Do Jews have an architectural style? The man behind the Babyn Yar Synagogue says yes—with a catch

The Babyn Yar Synagogye, by architect Manuel Herz, opens like a pop-up book: an homage to the "People of the Book". (Photo by Iwan Baan)

Among the first major massacres of the Holocaust infamously took place in Babyn Yar, Ukraine, where Nazis murdered more than 33,000 Jews in 1941. Today, the harrowing site—when not under fire by invading Russian forces—is a rising tourist attraction, not just for its historical significance, but also a mesmerizing new synagogue and memorial that was completed 80 years later, in April 2021. Designed by international architect Manuel Herz, the synagogue literally unfolds like a pop-up book, celebrating life, optimisim, creativity and the Jewish literary spirit.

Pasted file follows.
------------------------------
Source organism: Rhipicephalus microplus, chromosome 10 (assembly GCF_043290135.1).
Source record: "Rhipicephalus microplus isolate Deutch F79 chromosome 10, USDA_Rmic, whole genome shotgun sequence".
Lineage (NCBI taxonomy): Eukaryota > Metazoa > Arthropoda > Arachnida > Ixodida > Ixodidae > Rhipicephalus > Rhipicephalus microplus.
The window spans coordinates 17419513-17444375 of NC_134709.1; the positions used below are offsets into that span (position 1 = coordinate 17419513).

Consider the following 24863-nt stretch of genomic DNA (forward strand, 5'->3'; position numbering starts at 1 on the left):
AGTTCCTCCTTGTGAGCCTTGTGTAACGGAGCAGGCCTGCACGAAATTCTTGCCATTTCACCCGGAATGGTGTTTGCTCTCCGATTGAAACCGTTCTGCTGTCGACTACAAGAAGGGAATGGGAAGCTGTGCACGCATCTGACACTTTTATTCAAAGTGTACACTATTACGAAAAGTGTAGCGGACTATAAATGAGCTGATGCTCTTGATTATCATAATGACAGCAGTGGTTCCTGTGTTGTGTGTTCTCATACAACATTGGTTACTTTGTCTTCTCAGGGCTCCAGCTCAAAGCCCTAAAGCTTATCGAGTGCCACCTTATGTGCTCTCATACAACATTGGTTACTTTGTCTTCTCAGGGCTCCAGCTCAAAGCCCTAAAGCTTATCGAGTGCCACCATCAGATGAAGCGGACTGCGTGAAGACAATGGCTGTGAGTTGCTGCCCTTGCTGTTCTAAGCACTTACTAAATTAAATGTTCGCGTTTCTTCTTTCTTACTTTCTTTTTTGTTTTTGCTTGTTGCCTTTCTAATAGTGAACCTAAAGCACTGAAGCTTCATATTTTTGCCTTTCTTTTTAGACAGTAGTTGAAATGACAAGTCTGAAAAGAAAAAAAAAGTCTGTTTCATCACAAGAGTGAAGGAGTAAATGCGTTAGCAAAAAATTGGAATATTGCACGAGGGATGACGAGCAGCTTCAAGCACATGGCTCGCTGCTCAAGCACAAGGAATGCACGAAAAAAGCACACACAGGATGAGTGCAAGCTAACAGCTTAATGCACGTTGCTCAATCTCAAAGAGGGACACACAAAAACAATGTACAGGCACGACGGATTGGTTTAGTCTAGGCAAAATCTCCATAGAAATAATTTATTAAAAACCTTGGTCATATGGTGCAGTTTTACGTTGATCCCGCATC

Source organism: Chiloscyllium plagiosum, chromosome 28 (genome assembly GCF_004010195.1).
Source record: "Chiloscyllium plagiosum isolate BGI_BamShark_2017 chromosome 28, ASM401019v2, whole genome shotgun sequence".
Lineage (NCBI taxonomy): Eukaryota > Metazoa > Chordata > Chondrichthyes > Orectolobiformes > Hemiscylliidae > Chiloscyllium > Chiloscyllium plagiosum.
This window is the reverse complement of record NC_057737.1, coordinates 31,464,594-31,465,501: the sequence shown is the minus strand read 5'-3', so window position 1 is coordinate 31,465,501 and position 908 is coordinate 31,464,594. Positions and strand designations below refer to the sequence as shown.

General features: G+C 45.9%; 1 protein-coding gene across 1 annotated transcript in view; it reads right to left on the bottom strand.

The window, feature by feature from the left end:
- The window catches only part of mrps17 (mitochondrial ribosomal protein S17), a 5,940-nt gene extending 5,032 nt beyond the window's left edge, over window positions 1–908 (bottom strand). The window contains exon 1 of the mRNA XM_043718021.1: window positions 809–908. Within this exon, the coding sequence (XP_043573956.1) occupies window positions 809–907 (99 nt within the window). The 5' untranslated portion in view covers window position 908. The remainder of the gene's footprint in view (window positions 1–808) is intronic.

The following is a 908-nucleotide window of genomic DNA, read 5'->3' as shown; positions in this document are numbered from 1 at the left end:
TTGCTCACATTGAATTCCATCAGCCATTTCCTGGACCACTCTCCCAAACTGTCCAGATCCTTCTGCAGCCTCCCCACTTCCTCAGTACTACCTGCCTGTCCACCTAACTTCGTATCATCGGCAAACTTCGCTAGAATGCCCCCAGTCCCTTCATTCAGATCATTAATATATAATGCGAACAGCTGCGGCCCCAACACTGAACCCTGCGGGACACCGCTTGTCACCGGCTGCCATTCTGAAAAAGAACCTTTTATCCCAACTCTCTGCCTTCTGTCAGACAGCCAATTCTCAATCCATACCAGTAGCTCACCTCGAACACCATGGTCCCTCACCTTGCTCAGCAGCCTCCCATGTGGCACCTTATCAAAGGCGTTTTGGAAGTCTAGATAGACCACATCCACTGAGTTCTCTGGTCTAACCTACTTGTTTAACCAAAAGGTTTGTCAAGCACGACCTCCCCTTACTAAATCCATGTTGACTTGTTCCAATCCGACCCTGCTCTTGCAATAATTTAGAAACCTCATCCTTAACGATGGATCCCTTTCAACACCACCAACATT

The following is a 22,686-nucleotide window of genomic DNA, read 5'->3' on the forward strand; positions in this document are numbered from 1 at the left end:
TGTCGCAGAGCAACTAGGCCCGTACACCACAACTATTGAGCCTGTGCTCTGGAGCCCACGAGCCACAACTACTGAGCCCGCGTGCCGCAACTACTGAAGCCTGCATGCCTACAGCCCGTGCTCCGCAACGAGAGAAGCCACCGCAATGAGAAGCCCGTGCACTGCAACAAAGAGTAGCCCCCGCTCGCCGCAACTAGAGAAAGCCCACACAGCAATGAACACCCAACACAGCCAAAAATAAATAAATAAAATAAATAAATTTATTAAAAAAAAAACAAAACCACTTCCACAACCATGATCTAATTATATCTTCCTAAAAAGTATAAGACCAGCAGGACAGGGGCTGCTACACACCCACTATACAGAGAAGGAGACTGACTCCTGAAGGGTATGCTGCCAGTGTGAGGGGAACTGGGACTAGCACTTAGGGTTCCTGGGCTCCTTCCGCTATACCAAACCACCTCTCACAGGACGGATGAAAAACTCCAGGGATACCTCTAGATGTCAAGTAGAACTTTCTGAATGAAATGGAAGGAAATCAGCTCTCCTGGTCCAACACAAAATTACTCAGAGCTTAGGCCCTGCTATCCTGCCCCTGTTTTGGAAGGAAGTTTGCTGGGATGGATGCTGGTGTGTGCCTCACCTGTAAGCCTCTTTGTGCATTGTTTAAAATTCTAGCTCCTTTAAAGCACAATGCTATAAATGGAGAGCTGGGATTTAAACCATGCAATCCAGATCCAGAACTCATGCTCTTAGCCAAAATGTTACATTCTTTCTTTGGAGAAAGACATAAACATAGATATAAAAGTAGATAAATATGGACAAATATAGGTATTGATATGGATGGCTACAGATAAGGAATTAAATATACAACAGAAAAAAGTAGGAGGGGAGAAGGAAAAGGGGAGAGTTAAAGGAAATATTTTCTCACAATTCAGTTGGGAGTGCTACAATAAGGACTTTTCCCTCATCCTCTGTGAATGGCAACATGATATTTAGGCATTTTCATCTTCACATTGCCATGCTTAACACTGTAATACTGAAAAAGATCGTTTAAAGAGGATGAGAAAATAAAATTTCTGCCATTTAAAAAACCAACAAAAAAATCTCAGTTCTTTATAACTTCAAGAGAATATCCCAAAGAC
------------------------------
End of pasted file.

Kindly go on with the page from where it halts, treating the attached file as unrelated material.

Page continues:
The story of the synagogue, from its historical origins to its construction and completion, is now an art exhibit at the Koffler Centre of the Arts in Toronto, running until Nov. 12, 2023. We spoke to Herz shortly after its opening in April about his incredible monument, his take on Jewish architecture and why so many Holocaust memorials seem obligated to be dreary and serious.

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Culturally Jewish is hosted by Ilana Zackon and David Sklar. Our producer is Michael Fraiman, and our theme music is by Sarah Segal-Lazar. We’re a member of The CJN Podcast Network. To support The CJN and receive a charitable tax receipt, please consider a monthly donation by clicking here.